Burns, baby, Burns!

GB as the Robert Burns – what better man to play Scotland’s favorite son than the very Scottish Gerard Butler?

Robert 'Rabbie' Burns
Robert 'Rabbie' Burns

Now this is as good a news as they come for Gerard Butler’s fans. Those who’ve been following his career for a while knows full well he’d be perfect for the role and allegedly, the actor himself WANTS to do it. As far back as 3 years ago, at the Red Eye premiere (that smart thriller with Cillian Murphy & Rachel McAdams), he told a reporter that he’s read the script, and in his usual gregariousness enthused how great it was. He even said Julia Stiles was interested to play Burns’ love interest, Jean Armour. Sadly, it went ‘puff’ as soon as GB got his big break in 300. Suddenly he became too busy doing everything from rom-coms to straight-to-DVD wannabe-thrillers that Burns got put in the back burner  (or more like shoved under the rug!). He blamed it on financing but methinks he just got other priorities that spell ‘ka-ching.’ Let’s face it, doing a biopic on Rabbie Burns isn’t exactly Michael Bay-type of a blockbuster.

In any case, as of January ’09, seems like the Burns biopic is finally back on! According to Filmstalker, even the Scottish Government is going to provide financial backing for the film. How cool is that? You can read more about it here.

Let’s hope that this is more than just a rumor or wishful thinking. I can’t wait to see GB’s dramatic chops nail this one, oh, and it’d be great to hear him use his own Scottish brogue for once!

In honor of Burns, here are five notable biopics worth another look:

  • Walk the Line (Joaquin Phoenix as Johnny Cash)
  • Ray (Jamie Foxx as Ray Charles)
  • Schindler’s List (Liam Neeson as Oskar Schindler)
  • The Agony & the Ecstasy (Charlton Heston as Michelangelo)
  • A Beautiful Mind (Russell Crowe as Noble Prize winner John Nash)

FlixChatter Review: The Painted Veil

This is one of the most touching and poignant movie I’ve seen in a very long time. The tag line says “Sometimes the greatest journey is the distance between two people.” And what a journey it really is.

The story takes place in China in the 1920s, which tells the story of a mid-class doctor (Walter) who marries an upper-class woman (Kitty) and moves to Shanghai. It’s clear from the beginning that she marries him only to please her family. In Shanghai, she has an affair with a fellow ex pat (Liev Schreiber, Watt’s real life partner), which is quickly discovered by her husband. As an act of vengeance, Walter whisks her off to a remote village ravaged by cholera. It is here, amongst the deadly epidemic and tough circumstances, that they rediscover their relationship and find purpose both as a couple and as a person.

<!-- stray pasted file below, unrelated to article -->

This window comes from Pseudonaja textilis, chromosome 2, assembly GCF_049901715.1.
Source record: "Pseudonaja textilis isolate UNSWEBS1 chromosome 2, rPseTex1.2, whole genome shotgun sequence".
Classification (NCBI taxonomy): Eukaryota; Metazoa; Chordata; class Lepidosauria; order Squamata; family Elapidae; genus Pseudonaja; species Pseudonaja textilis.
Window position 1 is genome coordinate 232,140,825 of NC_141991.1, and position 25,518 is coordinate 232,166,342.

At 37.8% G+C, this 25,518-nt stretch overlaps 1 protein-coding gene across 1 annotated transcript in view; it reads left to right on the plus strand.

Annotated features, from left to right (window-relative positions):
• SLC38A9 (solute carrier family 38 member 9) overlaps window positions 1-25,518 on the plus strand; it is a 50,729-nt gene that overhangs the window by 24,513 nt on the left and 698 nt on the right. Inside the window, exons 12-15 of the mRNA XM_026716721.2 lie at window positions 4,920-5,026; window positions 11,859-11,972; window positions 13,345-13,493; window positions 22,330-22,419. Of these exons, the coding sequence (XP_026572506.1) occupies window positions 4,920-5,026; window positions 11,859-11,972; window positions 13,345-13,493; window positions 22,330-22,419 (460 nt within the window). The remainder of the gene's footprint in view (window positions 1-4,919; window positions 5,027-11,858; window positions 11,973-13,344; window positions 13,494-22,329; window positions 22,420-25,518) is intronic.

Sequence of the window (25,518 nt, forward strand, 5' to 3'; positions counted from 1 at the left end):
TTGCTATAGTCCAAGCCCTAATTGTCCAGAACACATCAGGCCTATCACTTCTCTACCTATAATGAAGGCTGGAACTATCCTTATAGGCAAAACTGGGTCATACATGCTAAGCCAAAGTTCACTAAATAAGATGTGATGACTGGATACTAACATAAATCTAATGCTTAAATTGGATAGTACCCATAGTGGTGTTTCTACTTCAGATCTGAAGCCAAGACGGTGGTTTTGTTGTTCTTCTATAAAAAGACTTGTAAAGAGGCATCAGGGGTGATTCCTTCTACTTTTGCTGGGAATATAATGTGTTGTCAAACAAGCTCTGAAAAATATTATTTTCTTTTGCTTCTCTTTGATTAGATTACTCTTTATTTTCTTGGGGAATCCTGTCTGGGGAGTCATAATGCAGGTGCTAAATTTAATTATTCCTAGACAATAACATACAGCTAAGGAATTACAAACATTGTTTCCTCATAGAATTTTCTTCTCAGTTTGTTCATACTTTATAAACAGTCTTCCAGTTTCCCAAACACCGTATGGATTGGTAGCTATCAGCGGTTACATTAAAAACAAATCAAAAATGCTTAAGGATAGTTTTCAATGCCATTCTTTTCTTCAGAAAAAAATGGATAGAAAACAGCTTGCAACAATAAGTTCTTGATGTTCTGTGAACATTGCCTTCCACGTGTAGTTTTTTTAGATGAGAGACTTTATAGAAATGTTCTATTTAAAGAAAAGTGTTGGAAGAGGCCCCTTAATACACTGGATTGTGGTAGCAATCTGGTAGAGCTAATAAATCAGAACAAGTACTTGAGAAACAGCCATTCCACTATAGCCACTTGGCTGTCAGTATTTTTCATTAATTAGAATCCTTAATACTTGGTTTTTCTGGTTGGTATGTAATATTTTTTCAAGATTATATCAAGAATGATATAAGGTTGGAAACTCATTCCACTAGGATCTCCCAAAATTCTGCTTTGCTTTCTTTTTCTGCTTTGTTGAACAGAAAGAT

The movie is superbly acted and well-written. Ed Norton is in top form as always (he’s easily one of the best actors working today) and Naomi Watts gives a wonderful, nuanced portrayal as the initially unlikable Kitty, but she slowly earns my sympathy as the film wears on. Toby Jones as the couple’s cheery neighbor Waddington also gives a notable performance.

What I love the most is how the movie presents the characters as they are, neither heroic nor evil (like most people are), they are simply human. The film does shy away from being ‘preachy,’ such as when dealing with a Catholic orphanage, focusing instead on how the characters evolve as the story progresses. Although the pace is a bit slow at times, the ending has such a redeeming quality that it’s worth every second. It also boast a beautiful cinematography of the lush rural setting in China.

It’s rare to find a movie that tells a wonderful human drama without being too cutesy or overly romantic. Love is more than a bed of roses or candlelit dinner in fact, it’s best experienced when you’d least expect it.


Have you seen this film? Let me know what you think.

Before GB was famous

Prior to bellowing ‘Tonight, we dine in hell!” in 300 with his gravelly voice, Gerard Butler was just a struggling actor trying to make ends meet. Fast forward ten years and this short film still takes my breath away!

Peter is a novelist who is going out of his mind because his wife and daughter have left him. He’s bought a Smith & Wesson and put one bullet in it. Please note: though short, this film packs a punch and is not for the faint of hearts.

Published by: Atom Films, 1999

Director: Paul Black

Awards:

  • Best Live Action at the Palm Springs International Short Film Festival
  • Best Short film at the British Academy Awards
  • Official Selection at the Edinburgh International Film Festival in 1999